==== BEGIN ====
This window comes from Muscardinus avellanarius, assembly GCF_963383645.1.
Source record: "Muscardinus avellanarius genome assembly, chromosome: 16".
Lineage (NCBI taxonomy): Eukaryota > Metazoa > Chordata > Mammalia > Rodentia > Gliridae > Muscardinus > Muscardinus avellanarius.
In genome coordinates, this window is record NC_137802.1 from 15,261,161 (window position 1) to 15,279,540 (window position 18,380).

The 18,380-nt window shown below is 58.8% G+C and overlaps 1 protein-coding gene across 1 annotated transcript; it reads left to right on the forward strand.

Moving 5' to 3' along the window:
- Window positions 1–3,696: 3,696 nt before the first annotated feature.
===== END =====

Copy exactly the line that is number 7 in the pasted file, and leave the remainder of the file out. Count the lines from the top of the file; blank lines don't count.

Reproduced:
- Window positions 1–3,696: 3,696 nt before the first annotated feature.